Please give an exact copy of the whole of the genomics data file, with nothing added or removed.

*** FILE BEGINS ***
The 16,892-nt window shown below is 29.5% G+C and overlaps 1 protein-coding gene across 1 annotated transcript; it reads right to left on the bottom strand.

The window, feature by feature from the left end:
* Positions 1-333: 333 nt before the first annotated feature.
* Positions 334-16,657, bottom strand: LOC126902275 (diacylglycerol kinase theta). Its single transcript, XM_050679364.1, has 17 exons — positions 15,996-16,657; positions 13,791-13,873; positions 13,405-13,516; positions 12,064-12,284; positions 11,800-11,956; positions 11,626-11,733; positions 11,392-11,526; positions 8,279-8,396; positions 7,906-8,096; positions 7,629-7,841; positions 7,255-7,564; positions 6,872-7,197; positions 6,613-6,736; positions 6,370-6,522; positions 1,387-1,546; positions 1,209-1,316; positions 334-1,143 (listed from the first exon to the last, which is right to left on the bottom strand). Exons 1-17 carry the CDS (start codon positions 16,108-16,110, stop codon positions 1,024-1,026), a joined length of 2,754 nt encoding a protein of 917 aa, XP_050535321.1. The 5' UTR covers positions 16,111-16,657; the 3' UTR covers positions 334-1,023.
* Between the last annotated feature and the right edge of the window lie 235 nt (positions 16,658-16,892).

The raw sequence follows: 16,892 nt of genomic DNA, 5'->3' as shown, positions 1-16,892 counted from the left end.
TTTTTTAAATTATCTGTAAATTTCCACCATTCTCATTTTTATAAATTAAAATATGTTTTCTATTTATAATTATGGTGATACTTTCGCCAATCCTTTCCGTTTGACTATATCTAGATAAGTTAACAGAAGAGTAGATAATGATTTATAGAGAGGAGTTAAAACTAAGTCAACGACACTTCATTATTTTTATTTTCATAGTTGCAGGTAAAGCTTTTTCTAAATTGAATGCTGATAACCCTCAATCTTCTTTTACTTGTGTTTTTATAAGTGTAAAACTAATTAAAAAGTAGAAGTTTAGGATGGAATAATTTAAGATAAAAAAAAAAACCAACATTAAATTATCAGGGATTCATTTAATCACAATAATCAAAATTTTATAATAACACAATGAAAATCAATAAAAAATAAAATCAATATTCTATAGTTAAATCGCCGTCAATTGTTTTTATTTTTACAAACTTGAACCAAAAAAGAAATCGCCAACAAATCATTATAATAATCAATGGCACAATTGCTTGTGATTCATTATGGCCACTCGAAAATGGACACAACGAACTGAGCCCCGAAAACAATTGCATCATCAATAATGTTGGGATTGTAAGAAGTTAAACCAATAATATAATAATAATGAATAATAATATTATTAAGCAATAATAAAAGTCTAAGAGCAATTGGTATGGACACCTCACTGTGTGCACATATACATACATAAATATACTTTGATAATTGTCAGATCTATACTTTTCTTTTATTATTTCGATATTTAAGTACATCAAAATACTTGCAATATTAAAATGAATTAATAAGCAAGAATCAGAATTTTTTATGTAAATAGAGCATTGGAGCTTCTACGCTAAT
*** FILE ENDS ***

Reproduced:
The 16,892-nt window shown below is 29.5% G+C and overlaps 1 protein-coding gene across 1 annotated transcript; it reads right to left on the bottom strand.

The window, feature by feature from the left end:
* Positions 1-333: 333 nt before the first annotated feature.
* Positions 334-16,657, bottom strand: LOC126902275 (diacylglycerol kinase theta). Its single transcript, XM_050679364.1, has 17 exons — positions 15,996-16,657; positions 13,791-13,873; positions 13,405-13,516; positions 12,064-12,284; positions 11,800-11,956; positions 11,626-11,733; positions 11,392-11,526; positions 8,279-8,396; positions 7,906-8,096; positions 7,629-7,841; positions 7,255-7,564; positions 6,872-7,197; positions 6,613-6,736; positions 6,370-6,522; positions 1,387-1,546; positions 1,209-1,316; positions 334-1,143 (listed from the first exon to the last, which is right to left on the bottom strand). Exons 1-17 carry the CDS (start codon positions 16,108-16,110, stop codon positions 1,024-1,026), a joined length of 2,754 nt encoding a protein of 917 aa, XP_050535321.1. The 5' UTR covers positions 16,111-16,657; the 3' UTR covers positions 334-1,023.
* Between the last annotated feature and the right edge of the window lie 235 nt (positions 16,658-16,892).

The raw sequence follows: 16,892 nt of genomic DNA, 5'->3' as shown, positions 1-16,892 counted from the left end.
TTTTTTAAATTATCTGTAAATTTCCACCATTCTCATTTTTATAAATTAAAATATGTTTTCTATTTATAATTATGGTGATACTTTCGCCAATCCTTTCCGTTTGACTATATCTAGATAAGTTAACAGAAGAGTAGATAATGATTTATAGAGAGGAGTTAAAACTAAGTCAACGACACTTCATTATTTTTATTTTCATAGTTGCAGGTAAAGCTTTTTCTAAATTGAATGCTGATAACCCTCAATCTTCTTTTACTTGTGTTTTTATAAGTGTAAAACTAATTAAAAAGTAGAAGTTTAGGATGGAATAATTTAAGATAAAAAAAAAAACCAACATTAAATTATCAGGGATTCATTTAATCACAATAATCAAAATTTTATAATAACACAATGAAAATCAATAAAAAATAAAATCAATATTCTATAGTTAAATCGCCGTCAATTGTTTTTATTTTTACAAACTTGAACCAAAAAAGAAATCGCCAACAAATCATTATAATAATCAATGGCACAATTGCTTGTGATTCATTATGGCCACTCGAAAATGGACACAACGAACTGAGCCCCGAAAACAATTGCATCATCAATAATGTTGGGATTGTAAGAAGTTAAACCAATAATATAATAATAATGAATAATAATATTATTAAGCAATAATAAAAGTCTAAGAGCAATTGGTATGGACACCTCACTGTGTGCACATATACATACATAAATATACTTTGATAATTGTCAGATCTATACTTTTCTTTTATTATTTCGATATTTAAGTACATCAAAATACTTGCAATATTAAAATGAATTAATAAGCAAGAATCAGAATTTTTTATGTAAATAGAGCATTGGAGCTTCTACGCTAAT